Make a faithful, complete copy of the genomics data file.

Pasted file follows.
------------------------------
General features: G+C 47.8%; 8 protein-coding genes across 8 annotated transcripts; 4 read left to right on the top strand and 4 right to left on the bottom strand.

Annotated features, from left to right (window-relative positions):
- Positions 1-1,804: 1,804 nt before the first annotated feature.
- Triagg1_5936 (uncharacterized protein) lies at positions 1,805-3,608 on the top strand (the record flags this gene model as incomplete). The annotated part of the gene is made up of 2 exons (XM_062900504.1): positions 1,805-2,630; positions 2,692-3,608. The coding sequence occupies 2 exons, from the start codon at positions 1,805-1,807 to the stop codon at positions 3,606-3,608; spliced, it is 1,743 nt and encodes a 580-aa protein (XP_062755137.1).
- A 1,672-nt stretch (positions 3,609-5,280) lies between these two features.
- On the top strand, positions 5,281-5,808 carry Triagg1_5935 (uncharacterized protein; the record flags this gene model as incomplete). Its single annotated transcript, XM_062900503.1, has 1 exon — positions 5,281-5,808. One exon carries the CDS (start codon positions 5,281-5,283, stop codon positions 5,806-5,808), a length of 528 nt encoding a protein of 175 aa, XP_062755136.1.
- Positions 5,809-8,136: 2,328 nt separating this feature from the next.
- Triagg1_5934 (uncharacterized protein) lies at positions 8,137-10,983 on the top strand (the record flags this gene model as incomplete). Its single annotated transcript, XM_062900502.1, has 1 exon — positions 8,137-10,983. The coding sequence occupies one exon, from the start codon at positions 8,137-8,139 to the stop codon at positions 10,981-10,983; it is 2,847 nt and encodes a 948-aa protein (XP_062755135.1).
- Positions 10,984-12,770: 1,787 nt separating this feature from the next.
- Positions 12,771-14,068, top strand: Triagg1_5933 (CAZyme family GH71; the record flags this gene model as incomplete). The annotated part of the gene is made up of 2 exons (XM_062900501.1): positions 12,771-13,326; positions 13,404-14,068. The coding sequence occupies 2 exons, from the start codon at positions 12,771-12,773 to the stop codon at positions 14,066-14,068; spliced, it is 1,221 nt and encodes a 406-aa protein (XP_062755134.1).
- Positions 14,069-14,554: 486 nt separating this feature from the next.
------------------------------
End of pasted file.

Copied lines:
General features: G+C 47.8%; 8 protein-coding genes across 8 annotated transcripts; 4 read left to right on the top strand and 4 right to left on the bottom strand.

Annotated features, from left to right (window-relative positions):
- Positions 1-1,804: 1,804 nt before the first annotated feature.
- Triagg1_5936 (uncharacterized protein) lies at positions 1,805-3,608 on the top strand (the record flags this gene model as incomplete). The annotated part of the gene is made up of 2 exons (XM_062900504.1): positions 1,805-2,630; positions 2,692-3,608. The coding sequence occupies 2 exons, from the start codon at positions 1,805-1,807 to the stop codon at positions 3,606-3,608; spliced, it is 1,743 nt and encodes a 580-aa protein (XP_062755137.1).
- A 1,672-nt stretch (positions 3,609-5,280) lies between these two features.
- On the top strand, positions 5,281-5,808 carry Triagg1_5935 (uncharacterized protein; the record flags this gene model as incomplete). Its single annotated transcript, XM_062900503.1, has 1 exon — positions 5,281-5,808. One exon carries the CDS (start codon positions 5,281-5,283, stop codon positions 5,806-5,808), a length of 528 nt encoding a protein of 175 aa, XP_062755136.1.
- Positions 5,809-8,136: 2,328 nt separating this feature from the next.
- Triagg1_5934 (uncharacterized protein) lies at positions 8,137-10,983 on the top strand (the record flags this gene model as incomplete). Its single annotated transcript, XM_062900502.1, has 1 exon — positions 8,137-10,983. The coding sequence occupies one exon, from the start codon at positions 8,137-8,139 to the stop codon at positions 10,981-10,983; it is 2,847 nt and encodes a 948-aa protein (XP_062755135.1).
- Positions 10,984-12,770: 1,787 nt separating this feature from the next.
- Positions 12,771-14,068, top strand: Triagg1_5933 (CAZyme family GH71; the record flags this gene model as incomplete). The annotated part of the gene is made up of 2 exons (XM_062900501.1): positions 12,771-13,326; positions 13,404-14,068. The coding sequence occupies 2 exons, from the start codon at positions 12,771-12,773 to the stop codon at positions 14,066-14,068; spliced, it is 1,221 nt and encodes a 406-aa protein (XP_062755134.1).
- Positions 14,069-14,554: 486 nt separating this feature from the next.